Authors Lori Assaf, Ruben Garza, & Jennifer Battle and Geneva Gay and Kipchoge Kirkland all believe that multicultural teacher preparation programs are necessary. Not only do they agree to have them in practice, but they should be formatted with intention. These programs should not be set up to establish the bare minimum. Gay and Kipchoge (2003) state that during the process of teaching multicultural education to white female preservice teachers, it is essential to hone in the conversations about race, racism, socioeconomic status and inequality, and appreciate cultural differences. With real-life situations that make them think critically about their advantage as a white woman in America. Assaf et al reiterate by saying that it is more than trying a different cultures food, teachers should be attending “Coherent programs where teacher educators build a shared vision of good teaching, use common standards of practice that guide and asses coursework and clinical work, and demonstrate shared knowledge and common beliefs about teaching and learning” (Assaf et al, 2010, p. 116).
With the limitations on the data pertaining to faculty diversity in higher education, in the near future about five years from now, there should be a national data system that holds institutions accountable for not being diverse. Therefore, the blame can be pushed unto the universities and colleges that don’t adjust or conform, as a guilt trip to do better. Hiring practices should be stricter when it comes to Caucasians and not the other way around since minority candidates are the ones that are disproportionately affected. Higher education institutions need to focus on recruitment strategies to advance faculty diversity and mentorship once accepted into the college/university. Authors of Diversifying the Faculty Orlando Taylor, Cheryl Burgan Apprey, George Hill, Loretta McGrann, and Jianping Wang all claim that “Vanderbilt has taken measures to support its female faculty by establishing a mentoring network for junior members. In addition, Vanderbilt has established a support system outside of the university through a collaboration with Meharry Medical College that offers joint research, training, and educational opportunities and experiences for faculty at both institutions” (Taylor et al, 2019, par. 22). While this is great the diversity doesn’t end with faculty. As Matthew Lynch put it, diversifying should not only focus on the student but the heritage of the school. When I think of the history of Cleveland State University (CSU). I think back to how many times, I have heard people say that this school used to be really bad 50 years ago because prejudice and racism ruled the university. Many African Americans were reluctant to apply due to the reputation CSU had. Now 50 years later, CSU is leading the way in what a diverse institution looks like by keeping its faculty and student population civically engaged within the community that surrounds it.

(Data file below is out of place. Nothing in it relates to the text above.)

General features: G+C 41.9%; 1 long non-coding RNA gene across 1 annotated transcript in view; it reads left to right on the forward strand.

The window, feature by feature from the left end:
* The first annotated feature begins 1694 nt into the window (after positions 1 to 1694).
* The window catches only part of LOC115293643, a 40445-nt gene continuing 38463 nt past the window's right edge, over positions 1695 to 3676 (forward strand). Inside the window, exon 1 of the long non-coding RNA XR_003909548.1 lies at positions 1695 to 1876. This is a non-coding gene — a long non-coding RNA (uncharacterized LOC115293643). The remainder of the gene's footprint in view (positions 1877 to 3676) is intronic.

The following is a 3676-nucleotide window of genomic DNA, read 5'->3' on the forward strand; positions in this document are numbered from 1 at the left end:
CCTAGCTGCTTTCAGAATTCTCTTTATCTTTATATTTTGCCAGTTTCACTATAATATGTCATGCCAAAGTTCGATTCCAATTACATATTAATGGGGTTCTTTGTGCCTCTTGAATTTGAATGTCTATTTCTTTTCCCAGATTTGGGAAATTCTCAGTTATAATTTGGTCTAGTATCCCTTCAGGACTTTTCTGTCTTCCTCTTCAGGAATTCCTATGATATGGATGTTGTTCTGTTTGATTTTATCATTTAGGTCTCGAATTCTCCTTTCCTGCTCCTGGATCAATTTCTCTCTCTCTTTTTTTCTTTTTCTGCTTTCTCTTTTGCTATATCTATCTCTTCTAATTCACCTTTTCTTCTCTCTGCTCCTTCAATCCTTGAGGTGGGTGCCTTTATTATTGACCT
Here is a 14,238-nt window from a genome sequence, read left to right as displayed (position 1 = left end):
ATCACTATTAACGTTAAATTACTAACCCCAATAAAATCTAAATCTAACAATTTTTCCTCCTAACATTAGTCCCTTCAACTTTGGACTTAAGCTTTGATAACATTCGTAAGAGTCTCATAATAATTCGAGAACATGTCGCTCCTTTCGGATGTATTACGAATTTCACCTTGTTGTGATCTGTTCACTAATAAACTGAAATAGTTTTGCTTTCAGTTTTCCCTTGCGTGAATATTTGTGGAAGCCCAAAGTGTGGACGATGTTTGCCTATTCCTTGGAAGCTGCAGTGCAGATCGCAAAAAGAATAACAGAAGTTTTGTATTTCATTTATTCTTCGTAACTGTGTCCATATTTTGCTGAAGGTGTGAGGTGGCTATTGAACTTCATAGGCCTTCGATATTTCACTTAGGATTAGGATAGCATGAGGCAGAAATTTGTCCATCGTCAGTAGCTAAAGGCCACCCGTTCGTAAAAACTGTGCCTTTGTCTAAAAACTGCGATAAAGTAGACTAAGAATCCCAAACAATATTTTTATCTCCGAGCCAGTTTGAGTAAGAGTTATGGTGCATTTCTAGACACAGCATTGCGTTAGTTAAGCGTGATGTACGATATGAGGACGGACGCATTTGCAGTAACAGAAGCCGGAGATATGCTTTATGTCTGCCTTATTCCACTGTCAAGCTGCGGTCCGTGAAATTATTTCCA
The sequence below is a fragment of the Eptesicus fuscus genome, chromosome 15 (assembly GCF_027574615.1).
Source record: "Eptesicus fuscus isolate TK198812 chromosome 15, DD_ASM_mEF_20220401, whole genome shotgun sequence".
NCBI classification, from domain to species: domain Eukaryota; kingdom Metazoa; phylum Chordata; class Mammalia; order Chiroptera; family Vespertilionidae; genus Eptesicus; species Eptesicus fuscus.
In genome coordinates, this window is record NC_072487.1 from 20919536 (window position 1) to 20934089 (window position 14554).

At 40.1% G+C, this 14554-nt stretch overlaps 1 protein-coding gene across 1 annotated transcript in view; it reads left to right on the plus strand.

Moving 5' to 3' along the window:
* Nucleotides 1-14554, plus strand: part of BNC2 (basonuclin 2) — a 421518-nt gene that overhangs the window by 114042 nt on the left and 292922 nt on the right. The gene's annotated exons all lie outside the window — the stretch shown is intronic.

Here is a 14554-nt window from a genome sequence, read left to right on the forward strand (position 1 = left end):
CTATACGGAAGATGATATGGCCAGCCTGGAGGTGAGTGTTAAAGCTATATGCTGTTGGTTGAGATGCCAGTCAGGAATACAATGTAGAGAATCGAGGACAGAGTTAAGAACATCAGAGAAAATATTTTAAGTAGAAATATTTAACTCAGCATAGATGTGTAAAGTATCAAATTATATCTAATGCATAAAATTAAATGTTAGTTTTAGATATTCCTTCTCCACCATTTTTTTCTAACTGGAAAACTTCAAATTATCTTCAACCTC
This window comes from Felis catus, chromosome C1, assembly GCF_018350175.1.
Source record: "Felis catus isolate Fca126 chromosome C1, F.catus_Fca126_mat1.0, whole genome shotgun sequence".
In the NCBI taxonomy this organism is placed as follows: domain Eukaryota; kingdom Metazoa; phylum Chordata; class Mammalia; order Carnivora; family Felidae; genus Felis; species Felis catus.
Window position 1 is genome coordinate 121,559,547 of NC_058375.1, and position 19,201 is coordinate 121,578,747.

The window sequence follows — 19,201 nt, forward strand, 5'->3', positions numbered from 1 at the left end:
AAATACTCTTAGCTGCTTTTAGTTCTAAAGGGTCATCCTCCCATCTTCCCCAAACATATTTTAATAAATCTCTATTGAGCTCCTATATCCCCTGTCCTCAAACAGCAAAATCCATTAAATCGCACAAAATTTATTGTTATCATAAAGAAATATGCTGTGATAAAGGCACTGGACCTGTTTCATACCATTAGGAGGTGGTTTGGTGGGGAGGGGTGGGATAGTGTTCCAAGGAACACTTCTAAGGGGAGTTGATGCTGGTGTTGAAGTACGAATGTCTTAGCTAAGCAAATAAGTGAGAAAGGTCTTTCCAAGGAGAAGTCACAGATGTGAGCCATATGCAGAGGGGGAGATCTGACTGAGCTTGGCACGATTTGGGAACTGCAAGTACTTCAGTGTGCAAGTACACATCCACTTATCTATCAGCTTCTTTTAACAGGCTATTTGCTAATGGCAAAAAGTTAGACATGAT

Although CSU is not completely diverse it is better than what it used to be, with an astonishing 63% in white students, followed by 17.3% in African American students, 5.5% in Ethnicity unknown, 5.2% Hispanic/Latino, 4.9% Non-Resident, 3.7% Asian, .2% American Indian or Alaska Native, and lastly .1% Native Hawaiian or Pacific Islander. Then, for faculty, white faculty make up 72.1%, African American 16.5%, Asian 5.7%, Hispanic/Latino 2.9%, Non-Resident Allen 1.6%, American Indian or Alaska Native .3%, Native Hawaiian or Pacific Islander 0%, and Ethnicity Unknown 1%. (College factual, n.d.).The school still has some more to go. Racial and equity inclusion training, to eliminate the idea that changes do not need to be made.
Ultimately, faculty diversity won’t happen overnight, but it would be ideal to have the climate amongst peers within the institution sink in and be passed on from generation to generation. Not only generationally, but through each wave of new faculty, staff and students. By providing hope and attainment to achieve such goals, it is likely that throughout the expansion of time, the higher education field, will prepare a group of people that will think critically, set aside their biases, and intentionally plan to be better for the shifting multicultural body of students. Whether it be men or women or by choice of race. Given that there is an emphasis on quality and equality education, the United States must include educational initiatives to help spur success for all individuals.
The United States is headed for great change where diversity and inclusion is concerned. After years of oppression throughout the civil rights period and discrimination in schools forcing segregation, research has proven ways to break from such circumstances where agenda setting and mass media presence can play a role in implementing change. In conclusion, it can be determined that higher education policy has evolved over time and will continue to change as America grows more culturally introducing diverse backgrounds into the educational system.
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Educational System in America. (2021, Jun 17). Retrieved from https://papersowl.com/examples/educational-system-in-america/